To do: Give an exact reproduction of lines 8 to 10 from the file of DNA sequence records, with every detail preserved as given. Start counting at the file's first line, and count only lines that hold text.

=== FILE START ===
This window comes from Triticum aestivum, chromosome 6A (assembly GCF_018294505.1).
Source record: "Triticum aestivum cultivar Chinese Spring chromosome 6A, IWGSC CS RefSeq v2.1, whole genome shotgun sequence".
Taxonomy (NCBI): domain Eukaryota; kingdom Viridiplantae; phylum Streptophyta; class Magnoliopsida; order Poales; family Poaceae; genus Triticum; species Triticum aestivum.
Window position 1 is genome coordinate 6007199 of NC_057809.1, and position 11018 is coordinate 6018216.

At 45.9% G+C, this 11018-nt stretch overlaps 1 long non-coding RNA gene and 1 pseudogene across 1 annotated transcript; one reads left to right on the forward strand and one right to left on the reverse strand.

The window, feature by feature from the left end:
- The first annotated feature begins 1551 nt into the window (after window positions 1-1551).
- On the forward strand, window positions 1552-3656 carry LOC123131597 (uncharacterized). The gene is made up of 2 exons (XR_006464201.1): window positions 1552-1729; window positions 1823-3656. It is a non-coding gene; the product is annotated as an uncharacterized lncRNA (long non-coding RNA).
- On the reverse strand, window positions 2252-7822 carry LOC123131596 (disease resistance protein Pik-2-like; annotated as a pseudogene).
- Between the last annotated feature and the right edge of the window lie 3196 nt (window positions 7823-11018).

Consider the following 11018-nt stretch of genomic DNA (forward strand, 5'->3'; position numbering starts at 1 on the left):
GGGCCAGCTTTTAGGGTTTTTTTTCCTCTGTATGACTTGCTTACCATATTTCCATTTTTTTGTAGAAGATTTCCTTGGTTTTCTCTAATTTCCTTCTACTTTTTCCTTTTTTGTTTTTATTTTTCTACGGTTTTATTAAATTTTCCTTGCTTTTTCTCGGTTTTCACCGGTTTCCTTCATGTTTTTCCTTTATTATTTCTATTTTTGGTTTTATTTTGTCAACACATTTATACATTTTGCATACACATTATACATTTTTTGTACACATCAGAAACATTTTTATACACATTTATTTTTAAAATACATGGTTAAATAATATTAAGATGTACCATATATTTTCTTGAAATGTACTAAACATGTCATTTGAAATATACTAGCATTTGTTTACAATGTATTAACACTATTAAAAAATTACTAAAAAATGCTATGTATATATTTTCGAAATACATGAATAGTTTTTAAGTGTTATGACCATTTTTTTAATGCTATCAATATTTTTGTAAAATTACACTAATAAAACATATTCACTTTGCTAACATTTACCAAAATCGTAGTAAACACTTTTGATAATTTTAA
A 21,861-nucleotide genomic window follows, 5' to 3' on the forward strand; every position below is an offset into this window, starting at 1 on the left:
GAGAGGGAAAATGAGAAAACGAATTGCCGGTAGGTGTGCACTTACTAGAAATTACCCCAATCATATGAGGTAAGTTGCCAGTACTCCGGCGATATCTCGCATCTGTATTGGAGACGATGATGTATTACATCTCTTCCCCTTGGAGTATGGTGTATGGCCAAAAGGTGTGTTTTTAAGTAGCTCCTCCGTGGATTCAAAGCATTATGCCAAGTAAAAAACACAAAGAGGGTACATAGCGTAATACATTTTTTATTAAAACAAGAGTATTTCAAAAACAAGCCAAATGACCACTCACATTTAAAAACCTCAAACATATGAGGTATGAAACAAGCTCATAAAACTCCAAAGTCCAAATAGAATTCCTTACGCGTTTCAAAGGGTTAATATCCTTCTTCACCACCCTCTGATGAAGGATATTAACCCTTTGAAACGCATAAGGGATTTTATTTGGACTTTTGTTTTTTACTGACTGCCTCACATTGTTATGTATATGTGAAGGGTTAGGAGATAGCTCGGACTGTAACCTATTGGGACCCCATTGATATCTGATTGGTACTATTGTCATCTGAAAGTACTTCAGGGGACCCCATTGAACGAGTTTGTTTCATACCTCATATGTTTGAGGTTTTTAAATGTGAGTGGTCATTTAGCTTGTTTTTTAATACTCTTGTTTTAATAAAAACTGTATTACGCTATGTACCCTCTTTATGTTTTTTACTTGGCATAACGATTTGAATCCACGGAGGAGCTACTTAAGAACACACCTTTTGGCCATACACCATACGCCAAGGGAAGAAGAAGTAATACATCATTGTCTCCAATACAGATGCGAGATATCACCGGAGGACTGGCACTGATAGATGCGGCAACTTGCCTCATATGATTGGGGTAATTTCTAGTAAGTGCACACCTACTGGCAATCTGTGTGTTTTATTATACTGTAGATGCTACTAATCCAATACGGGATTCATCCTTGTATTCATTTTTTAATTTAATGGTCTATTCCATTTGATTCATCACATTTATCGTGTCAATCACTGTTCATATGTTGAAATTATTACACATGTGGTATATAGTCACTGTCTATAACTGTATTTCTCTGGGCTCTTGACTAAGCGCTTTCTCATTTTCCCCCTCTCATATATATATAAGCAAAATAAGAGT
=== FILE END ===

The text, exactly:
- On the forward strand, window positions 1552-3656 carry LOC123131597 (uncharacterized). The gene is made up of 2 exons (XR_006464201.1): window positions 1552-1729; window positions 1823-3656. It is a non-coding gene; the product is annotated as an uncharacterized lncRNA (long non-coding RNA).
- On the reverse strand, window positions 2252-7822 carry LOC123131596 (disease resistance protein Pik-2-like; annotated as a pseudogene).
- Between the last annotated feature and the right edge of the window lie 3196 nt (window positions 7823-11018).